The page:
Is there any religion that doesn’t tell you that you’re dirty, tainted, immoral, and flawed? If there is such a religion, there certainly isn’t a monotheism that doesn’t.
Here’s why: virtually all religions share a standard of morality in common with secular beliefs, as much as the Humanists and New Atheists would like to believe differently. They all hold one particular action as the standard of good noble virtuous behaviour, a standard that is irrational, contradictory, and ultimately impossible to achieve. It is no surprise therefore that the phrases “nobody’s perfect” and “I’m only human” are bandied around so often by theists and atheists alike.
What is this standard? Sacrifice.
Before anybody complains that I’m tarring everyone with the same brush, I’m talking about society in general, religion in general (monotheism mostly), and even secular atheist forms of morality. Ask yourself: do you consider the parable of the widow’s mite a lesson in virtuous behaviour? To those not familiar with the story, it’s a lesson given by Jesus in the bible in the gospels of Mark and Luke. After seeing the rich and wealthy donate large sums of money in the temple charity box, an old lady comes along and drops only two mites, the least valuable of coins. Jesus has this to say: “That poor widow has put more into the offering box than all the others. They all gave a lot because they are rich. But she gave even though she is poor. She put in everything she had. She gave all she had to live on.” – Mark 12: 43-44, New International Reader’s Version.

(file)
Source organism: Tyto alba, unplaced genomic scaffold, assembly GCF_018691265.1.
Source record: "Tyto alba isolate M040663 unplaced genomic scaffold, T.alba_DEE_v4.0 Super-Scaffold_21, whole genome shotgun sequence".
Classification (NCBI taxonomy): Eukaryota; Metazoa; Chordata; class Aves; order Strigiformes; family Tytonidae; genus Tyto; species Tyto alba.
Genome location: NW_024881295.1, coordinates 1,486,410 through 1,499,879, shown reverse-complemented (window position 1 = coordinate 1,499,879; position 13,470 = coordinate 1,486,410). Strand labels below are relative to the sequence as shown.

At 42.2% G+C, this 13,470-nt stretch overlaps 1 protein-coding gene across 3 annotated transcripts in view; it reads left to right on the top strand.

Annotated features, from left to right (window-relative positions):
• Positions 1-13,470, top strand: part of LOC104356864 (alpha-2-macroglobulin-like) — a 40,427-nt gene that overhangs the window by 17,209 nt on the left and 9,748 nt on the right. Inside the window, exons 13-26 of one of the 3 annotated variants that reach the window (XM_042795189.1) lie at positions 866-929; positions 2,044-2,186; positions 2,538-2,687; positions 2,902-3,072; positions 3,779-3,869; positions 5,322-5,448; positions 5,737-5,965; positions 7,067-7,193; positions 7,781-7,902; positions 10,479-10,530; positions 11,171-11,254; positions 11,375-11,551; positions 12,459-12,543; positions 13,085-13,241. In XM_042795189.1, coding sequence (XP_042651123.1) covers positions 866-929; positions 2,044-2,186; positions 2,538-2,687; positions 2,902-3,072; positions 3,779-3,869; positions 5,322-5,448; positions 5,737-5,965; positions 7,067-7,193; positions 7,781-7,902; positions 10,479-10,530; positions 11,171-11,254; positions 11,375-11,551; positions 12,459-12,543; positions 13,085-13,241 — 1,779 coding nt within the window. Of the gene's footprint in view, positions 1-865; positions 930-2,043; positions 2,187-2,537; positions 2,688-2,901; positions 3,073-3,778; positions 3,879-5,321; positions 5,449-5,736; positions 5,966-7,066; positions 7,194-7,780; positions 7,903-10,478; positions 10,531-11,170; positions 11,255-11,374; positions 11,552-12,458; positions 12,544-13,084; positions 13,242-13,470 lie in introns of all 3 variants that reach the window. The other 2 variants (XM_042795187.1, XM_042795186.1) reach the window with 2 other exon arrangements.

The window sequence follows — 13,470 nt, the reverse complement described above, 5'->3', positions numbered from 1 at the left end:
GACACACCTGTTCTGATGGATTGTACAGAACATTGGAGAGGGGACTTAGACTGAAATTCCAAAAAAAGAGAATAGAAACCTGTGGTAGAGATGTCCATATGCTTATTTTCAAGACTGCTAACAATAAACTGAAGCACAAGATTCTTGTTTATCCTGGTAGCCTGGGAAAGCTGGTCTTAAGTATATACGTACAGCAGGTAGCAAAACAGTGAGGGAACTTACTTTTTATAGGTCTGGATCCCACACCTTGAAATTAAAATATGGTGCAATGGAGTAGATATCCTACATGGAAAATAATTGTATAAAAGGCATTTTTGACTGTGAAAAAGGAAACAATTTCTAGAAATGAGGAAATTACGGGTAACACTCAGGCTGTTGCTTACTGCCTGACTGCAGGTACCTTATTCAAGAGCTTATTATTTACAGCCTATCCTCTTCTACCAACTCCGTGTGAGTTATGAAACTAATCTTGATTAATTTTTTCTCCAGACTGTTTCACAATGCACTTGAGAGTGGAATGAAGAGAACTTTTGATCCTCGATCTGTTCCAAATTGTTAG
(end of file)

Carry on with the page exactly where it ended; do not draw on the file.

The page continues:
There are several interpretations of the lesson being offered here, but I will take this one: the greater the sacrifice, the more it hurts, the more of a burden you impose on yourself for others, the more virtuous, the more moral the action.